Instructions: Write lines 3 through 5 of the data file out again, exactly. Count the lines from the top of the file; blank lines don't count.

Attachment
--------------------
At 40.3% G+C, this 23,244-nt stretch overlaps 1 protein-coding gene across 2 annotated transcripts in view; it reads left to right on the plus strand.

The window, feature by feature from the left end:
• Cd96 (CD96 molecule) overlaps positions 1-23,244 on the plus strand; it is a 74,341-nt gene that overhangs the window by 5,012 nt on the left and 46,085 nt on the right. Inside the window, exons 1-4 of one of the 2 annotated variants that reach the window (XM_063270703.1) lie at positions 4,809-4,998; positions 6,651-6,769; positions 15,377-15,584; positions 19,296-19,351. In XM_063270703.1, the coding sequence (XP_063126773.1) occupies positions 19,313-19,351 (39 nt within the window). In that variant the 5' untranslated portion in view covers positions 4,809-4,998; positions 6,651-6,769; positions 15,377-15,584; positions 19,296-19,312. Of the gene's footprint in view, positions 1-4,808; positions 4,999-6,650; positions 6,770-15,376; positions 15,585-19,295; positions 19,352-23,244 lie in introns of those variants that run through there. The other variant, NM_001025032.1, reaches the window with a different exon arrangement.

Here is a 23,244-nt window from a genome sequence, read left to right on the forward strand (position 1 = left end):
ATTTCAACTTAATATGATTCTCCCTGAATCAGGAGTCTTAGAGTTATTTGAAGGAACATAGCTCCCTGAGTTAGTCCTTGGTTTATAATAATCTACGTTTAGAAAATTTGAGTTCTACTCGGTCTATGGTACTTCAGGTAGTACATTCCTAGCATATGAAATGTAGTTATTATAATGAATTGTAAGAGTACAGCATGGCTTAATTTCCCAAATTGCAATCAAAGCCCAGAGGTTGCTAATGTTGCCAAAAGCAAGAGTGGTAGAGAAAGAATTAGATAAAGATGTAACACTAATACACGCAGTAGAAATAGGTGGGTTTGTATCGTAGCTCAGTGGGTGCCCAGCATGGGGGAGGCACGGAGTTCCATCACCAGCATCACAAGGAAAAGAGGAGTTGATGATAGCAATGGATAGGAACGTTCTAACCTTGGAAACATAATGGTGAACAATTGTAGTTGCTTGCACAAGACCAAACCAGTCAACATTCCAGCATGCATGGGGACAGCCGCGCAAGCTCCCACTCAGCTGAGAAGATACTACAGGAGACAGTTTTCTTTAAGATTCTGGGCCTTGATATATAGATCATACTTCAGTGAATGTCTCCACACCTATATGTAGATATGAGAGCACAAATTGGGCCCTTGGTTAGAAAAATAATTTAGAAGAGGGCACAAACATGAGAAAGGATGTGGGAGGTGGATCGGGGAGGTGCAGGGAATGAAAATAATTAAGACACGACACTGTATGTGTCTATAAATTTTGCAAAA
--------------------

• Cd96 (CD96 molecule) overlaps positions 1-23,244 on the plus strand; it is a 74,341-nt gene that overhangs the window by 5,012 nt on the left and 46,085 nt on the right. Inside the window, exons 1-4 of one of the 2 annotated variants that reach the window (XM_063270703.1) lie at positions 4,809-4,998; positions 6,651-6,769; positions 15,377-15,584; positions 19,296-19,351. In XM_063270703.1, the coding sequence (XP_063126773.1) occupies positions 19,313-19,351 (39 nt within the window). In that variant the 5' untranslated portion in view covers positions 4,809-4,998; positions 6,651-6,769; positions 15,377-15,584; positions 19,296-19,312. Of the gene's footprint in view, positions 1-4,808; positions 4,999-6,650; positions 6,770-15,376; positions 15,585-19,295; positions 19,352-23,244 lie in introns of those variants that run through there. The other variant, NM_001025032.1, reaches the window with a different exon arrangement.

Here is a 23,244-nt window from a genome sequence, read left to right on the forward strand (position 1 = left end):
ATTTCAACTTAATATGATTCTCCCTGAATCAGGAGTCTTAGAGTTATTTGAAGGAACATAGCTCCCTGAGTTAGTCCTTGGTTTATAATAATCTACGTTTAGAAAATTTGAGTTCTACTCGGTCTATGGTACTTCAGGTAGTACATTCCTAGCATATGAAATGTAGTTATTATAATGAATTGTAAGAGTACAGCATGGCTTAATTTCCCAAATTGCAATCAAAGCCCAGAGGTTGCTAATGTTGCCAAAAGCAAGAGTGGTAGAGAAAGAATTAGATAAAGATGTAACACTAATACACGCAGTAGAAATAGGTGGGTTTGTATCGTAGCTCAGTGGGTGCCCAGCATGGGGGAGGCACGGAGTTCCATCACCAGCATCACAAGGAAAAGAGGAGTTGATGATAGCAATGGATAGGAACGTTCTAACCTTGGAAACATAATGGTGAACAATTGTAGTTGCTTGCACAAGACCAAACCAGTCAACATTCCAGCATGCATGGGGACAGCCGCGCAAGCTCCCACTCAGCTGAGAAGATACTACAGGAGACAGTTTTCTTTAAGATTCTGGGCCTTGATATATAGATCATACTTCAGTGAATGTCTCCACACCTATATGTAGATATGAGAGCACAAATTGGGCCCTTGGTTAGAAAAATAATTTAGAAGAGGGCACAAACATGAGAAAGGATGTGGGAGGTGGATCGGGGAGGTGCAGGGAATGAAAATAATTAAGACACGACACTGTATGTGTCTATAAATTTTGCAAAA